Still, rumors persisted that Jim Irsay would jilt Indianapolis as his dad did Baltimore. So when team leaders started discussing the need for a new stadium, some theorized Irsay was angling to bolt.

"The Irsays didn't move to Indianapolis because they loved Indianapolis over Baltimore," said Ted Bulthaup, owner of Hollywood Bar & Filmworks in Indianapolis and Chicago. "It's all about the money."

Those close to Irsay said he never wavered on his commitment to stay.

"I know moving from Baltimore hurt him," Marx said. "He called a lot of people there personally to apologize. At the time, it was out of his control. Knowing what happened in Baltimore, I could really see the joy in Jimmy staying in Indianapolis."

That doesn't mean it's been easy. Irsay and his staff have had to be creative to raise enough cash to keep the team winning in small-market Indianapolis.

Few would call him cheap.

"He hasn't just drafted and hired talent, he's retained it," said Ganis, the consultant. "Remember, Manning is on his second contract, Polian is on his second contract, and Marvin Harrison is on his third contract with the Colts."

With signing bonuses and an $8.1 million payment to "franchise" player Edgerrin James, the 2005 Colts player payroll was the highest in the league, Irsay said-and $13 million over the league's $85.5 million salary cap.

Polian has often been credited as the architect of the current Colts, but he said those notions are misguided.

"Look at what this team has accomplished since he's been the owner, compared to what they accomplished before," Polian said. "This is the golden age of the Indianapolis Colts, and it's Jim Irsay's blueprint.

"There's no question he'll go down as one of the greatest NFL owners of all time."

Small-market model

Indeed, Irsay has found a way to retain arguably the best quarterback-receiver-running back trio in the league, along with a top-shelf coach and president—all while scoring $100 million less in revenue each year than big-market teams like the Dallas Cowboys and Washington Redskins, according to Forbes magazine calculations.

"He has created a model for how to operate an NFL franchise in a small market," said Jonathan Kraft, New England Patriots vice chairman and president. "He's doing things in Indianapolis I'm not sure anyone before thought was possible."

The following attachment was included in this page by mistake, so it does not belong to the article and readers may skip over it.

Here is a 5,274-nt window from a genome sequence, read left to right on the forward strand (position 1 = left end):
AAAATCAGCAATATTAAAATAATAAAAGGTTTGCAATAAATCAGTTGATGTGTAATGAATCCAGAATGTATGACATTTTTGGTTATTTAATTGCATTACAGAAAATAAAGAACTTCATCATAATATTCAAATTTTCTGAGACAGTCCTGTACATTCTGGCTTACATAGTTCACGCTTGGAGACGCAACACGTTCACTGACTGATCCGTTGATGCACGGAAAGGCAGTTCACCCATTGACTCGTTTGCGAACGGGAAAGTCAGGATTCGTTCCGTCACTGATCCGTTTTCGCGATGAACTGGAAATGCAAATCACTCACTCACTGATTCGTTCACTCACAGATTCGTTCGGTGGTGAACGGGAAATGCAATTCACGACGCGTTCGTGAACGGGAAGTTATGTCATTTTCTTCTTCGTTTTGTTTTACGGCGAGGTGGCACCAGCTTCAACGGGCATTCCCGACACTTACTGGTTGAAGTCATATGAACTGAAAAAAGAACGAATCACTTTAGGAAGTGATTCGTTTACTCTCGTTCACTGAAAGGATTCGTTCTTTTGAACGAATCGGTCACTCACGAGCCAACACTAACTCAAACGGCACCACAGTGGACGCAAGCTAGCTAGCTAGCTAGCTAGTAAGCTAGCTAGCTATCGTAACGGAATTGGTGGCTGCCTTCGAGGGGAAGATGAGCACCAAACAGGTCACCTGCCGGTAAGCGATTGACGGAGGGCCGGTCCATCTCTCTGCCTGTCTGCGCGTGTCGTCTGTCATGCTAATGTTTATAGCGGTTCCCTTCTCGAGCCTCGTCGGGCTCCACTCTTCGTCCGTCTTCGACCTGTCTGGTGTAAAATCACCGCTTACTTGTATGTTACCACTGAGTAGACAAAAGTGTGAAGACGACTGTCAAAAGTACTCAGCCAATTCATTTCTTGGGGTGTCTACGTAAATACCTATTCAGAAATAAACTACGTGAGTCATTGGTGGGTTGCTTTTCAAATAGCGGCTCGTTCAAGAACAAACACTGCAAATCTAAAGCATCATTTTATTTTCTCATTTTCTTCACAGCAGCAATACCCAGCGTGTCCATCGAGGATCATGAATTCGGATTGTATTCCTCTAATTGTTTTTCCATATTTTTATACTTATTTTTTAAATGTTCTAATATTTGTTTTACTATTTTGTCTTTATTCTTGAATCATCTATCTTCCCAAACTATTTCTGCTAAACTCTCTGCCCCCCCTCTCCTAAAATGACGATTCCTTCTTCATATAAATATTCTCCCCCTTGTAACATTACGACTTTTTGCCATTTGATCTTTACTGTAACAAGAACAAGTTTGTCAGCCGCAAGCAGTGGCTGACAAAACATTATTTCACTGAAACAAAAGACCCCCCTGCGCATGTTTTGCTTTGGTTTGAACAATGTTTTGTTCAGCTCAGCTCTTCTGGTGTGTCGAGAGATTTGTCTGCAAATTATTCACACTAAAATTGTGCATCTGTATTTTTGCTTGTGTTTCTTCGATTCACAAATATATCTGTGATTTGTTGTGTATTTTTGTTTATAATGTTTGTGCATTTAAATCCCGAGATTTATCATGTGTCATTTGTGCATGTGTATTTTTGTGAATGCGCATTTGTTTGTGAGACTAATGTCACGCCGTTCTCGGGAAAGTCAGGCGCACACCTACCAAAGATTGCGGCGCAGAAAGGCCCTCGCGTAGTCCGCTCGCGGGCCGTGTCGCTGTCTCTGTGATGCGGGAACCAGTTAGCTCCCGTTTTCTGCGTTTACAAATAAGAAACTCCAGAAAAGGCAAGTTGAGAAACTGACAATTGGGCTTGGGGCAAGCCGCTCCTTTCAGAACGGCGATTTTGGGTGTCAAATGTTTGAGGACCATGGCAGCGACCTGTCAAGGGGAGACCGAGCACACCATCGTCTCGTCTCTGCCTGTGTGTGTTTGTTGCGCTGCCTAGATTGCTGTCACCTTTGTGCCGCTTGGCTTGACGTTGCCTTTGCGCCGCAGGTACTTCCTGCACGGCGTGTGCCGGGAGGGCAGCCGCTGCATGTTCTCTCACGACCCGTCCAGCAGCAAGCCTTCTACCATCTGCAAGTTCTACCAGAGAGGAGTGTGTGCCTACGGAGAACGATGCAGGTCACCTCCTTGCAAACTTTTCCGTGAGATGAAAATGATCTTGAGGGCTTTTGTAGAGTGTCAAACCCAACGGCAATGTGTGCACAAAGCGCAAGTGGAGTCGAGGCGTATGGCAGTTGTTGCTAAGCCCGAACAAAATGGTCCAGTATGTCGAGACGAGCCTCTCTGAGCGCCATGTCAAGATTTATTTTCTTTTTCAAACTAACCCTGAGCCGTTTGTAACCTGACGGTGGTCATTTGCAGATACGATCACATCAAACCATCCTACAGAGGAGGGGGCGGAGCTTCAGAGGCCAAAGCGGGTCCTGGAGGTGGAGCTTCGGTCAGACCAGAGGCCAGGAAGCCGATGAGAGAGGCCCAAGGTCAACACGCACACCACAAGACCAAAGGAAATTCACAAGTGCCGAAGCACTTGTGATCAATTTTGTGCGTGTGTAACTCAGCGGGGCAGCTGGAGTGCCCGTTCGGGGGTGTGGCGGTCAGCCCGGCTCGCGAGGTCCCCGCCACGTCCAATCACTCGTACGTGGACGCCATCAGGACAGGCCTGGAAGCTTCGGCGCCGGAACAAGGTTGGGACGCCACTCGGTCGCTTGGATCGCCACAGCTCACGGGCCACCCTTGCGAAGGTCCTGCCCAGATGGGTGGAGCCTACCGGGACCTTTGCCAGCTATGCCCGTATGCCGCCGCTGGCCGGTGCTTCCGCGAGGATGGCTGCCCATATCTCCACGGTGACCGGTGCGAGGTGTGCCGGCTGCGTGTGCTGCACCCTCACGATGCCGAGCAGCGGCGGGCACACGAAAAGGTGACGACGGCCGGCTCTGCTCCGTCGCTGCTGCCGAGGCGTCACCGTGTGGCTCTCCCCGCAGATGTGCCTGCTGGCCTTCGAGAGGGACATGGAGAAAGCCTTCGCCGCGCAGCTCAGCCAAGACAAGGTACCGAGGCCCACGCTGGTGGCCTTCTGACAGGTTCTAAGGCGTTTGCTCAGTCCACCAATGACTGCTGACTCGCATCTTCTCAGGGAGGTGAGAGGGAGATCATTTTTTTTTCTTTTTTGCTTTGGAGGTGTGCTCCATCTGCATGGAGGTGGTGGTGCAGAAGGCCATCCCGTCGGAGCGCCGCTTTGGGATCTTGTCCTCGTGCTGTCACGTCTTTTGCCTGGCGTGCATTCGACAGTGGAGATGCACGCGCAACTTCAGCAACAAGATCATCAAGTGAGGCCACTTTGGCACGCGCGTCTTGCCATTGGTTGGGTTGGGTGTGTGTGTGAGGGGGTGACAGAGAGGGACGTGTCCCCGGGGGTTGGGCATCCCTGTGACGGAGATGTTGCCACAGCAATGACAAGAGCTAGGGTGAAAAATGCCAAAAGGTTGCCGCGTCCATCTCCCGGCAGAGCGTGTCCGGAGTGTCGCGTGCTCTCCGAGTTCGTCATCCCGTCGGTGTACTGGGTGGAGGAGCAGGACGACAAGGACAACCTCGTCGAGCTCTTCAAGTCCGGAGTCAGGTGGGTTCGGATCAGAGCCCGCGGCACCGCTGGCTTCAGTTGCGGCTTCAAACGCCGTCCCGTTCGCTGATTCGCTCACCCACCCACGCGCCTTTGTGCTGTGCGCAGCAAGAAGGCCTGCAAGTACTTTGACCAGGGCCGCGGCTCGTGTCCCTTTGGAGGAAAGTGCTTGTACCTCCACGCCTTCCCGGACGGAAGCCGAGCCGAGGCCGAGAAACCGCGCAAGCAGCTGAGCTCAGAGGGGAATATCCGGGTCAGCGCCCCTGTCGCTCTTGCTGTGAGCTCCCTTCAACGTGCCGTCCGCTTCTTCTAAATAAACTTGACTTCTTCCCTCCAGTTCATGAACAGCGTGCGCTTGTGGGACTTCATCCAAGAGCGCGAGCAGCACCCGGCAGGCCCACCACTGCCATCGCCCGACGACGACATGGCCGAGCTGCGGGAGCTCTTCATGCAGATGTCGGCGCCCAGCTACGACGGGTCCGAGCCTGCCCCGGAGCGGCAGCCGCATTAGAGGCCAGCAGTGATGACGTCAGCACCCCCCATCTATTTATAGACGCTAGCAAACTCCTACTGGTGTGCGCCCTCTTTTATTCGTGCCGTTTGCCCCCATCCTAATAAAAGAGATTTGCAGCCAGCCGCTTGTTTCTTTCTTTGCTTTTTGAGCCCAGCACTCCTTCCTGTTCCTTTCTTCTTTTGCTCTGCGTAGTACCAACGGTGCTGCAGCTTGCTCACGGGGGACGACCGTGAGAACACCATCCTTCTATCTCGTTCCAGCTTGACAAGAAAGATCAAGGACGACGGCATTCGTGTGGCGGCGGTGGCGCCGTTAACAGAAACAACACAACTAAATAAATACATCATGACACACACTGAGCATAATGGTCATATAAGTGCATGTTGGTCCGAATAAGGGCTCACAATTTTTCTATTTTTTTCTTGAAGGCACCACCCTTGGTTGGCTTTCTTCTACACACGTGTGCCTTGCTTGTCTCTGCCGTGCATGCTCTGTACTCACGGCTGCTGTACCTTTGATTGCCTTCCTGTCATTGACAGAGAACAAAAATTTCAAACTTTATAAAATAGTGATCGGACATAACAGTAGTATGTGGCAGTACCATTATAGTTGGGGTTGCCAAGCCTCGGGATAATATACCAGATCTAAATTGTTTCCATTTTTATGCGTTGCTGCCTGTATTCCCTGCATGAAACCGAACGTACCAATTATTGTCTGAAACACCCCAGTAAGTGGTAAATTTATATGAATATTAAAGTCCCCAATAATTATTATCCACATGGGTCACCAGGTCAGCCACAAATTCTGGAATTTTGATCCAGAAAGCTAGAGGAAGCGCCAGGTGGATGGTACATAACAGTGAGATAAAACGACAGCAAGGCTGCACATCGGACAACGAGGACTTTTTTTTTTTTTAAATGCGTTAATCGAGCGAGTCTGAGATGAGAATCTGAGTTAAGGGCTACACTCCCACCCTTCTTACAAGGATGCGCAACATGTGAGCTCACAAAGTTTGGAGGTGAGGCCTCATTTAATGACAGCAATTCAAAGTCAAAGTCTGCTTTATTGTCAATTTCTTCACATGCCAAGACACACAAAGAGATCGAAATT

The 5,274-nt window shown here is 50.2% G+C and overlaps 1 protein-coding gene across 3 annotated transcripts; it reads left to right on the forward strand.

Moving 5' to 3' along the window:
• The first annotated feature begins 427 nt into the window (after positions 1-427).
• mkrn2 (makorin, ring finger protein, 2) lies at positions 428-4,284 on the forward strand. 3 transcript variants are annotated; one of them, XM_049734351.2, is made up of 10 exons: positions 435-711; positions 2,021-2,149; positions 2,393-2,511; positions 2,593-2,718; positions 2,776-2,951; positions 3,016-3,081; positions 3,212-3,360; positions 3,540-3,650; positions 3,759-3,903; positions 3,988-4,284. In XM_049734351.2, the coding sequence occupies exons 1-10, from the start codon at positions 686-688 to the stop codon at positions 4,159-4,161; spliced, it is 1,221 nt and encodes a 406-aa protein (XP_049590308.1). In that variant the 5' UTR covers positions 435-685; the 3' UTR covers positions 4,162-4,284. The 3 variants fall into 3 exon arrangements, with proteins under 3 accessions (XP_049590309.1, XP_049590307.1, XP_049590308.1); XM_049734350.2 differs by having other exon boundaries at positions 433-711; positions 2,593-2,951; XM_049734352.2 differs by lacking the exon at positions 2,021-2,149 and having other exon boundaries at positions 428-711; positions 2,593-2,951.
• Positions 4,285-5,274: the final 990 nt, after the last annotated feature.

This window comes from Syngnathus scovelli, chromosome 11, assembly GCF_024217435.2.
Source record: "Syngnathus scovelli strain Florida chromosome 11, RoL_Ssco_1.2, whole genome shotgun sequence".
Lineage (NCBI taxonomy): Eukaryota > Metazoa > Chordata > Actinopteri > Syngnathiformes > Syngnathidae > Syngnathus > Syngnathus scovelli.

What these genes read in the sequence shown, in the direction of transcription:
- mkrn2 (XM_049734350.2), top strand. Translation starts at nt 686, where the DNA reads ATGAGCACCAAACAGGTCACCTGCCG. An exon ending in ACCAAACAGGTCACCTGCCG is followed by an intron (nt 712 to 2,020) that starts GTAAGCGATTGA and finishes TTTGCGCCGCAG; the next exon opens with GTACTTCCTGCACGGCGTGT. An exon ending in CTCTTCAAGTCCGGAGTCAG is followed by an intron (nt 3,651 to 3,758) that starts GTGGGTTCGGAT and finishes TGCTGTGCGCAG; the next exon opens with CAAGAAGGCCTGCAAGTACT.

Getting a commitment for a $625 million retractable-roof stadium—funded largely through increases in restaurant and other hospitality taxes—was no small feat, especially in the current economic environment.

"With tighter city and state budgets, these deals have been much more difficult to get in the last four to six years," Ganis said, and the apparent strength of the Indianapolis pact drove Irsay's stock sky high in NFL circles.

But the new stadium isn't necessarily a slam-dunk. Especially since it doesn't come with any financial guarantees.

"They have to sell the tickets, suites and sponsorships themselves," said Fred Glass, the city's Capital Improvement Board president and one of the lead stadium negotiators. "They're totally at risk."

Irsay is a believer anyway, predicting revenue from the new stadium will lift the Colts from 29th place among the 32 NFL teams to 19th. Ganis thinks profits will improve even more—if Irsay's sales and marketing staff continues to perform.

"They have their work cut out for them," Ganis said. "I still have my doubts about Indiana as a football market. But Jimmy seems to have a belief in the strength of that market, and so far his judgment has been sound."

Irsay said he has seen the tide turn in a city that has long been known in the sports world as an Indiana Pacers town.

"I don't know exactly when we crossed over, but I think Indianapolis is now a Colts town and Indiana is a Colts state," Irsay said. "There's a passion here for the Colts that's never been seen before. There's no reason we can't get to the level of Green Bay or Pittsburgh."

Ganis thinks the Colts will need support from corporate sponsors and media attention from outside Indiana to broaden the fan base enough to fill the new stadium and keep the team winning long term.

Still, the Colts have come a long way since Robert Irsay acquired the team for what amounts to NFL pocket change today. Fueled by the league's TV package, the specter of a new stadium, and the newfound winning ways, the team now is worth about $715 million, according to Forbes.

Making money matters, Irsay said, but it isn't the driving force behind his operating philosophy.

"We've been in the red, in the black and break-even," he said. "If you want to operate a shoestring franchise, you can make a lot of money every year. That's something I want no part of. There's tremendous pride in winning."

White-hot spotlight

Irsay's accomplishments show the lessons of the early 1980s were not lost on him, observers said.

"If you look at the evolution of Jim Irsay, it's gone from, 'What's this guy all about?' to someone who has become a respected member of the business community," said Ed Feigenbaum, publisher of Indiana Legislative Insight. "He's no longer just his father's son. He's stepped out of the shadow and is showing the kind of wisdom this community respects."

That hasn't always been the case. In 1998, a prominent business executive-who was not identified-told the Indianapolis Star he thought Irsay was "in way over his head" running the Colts.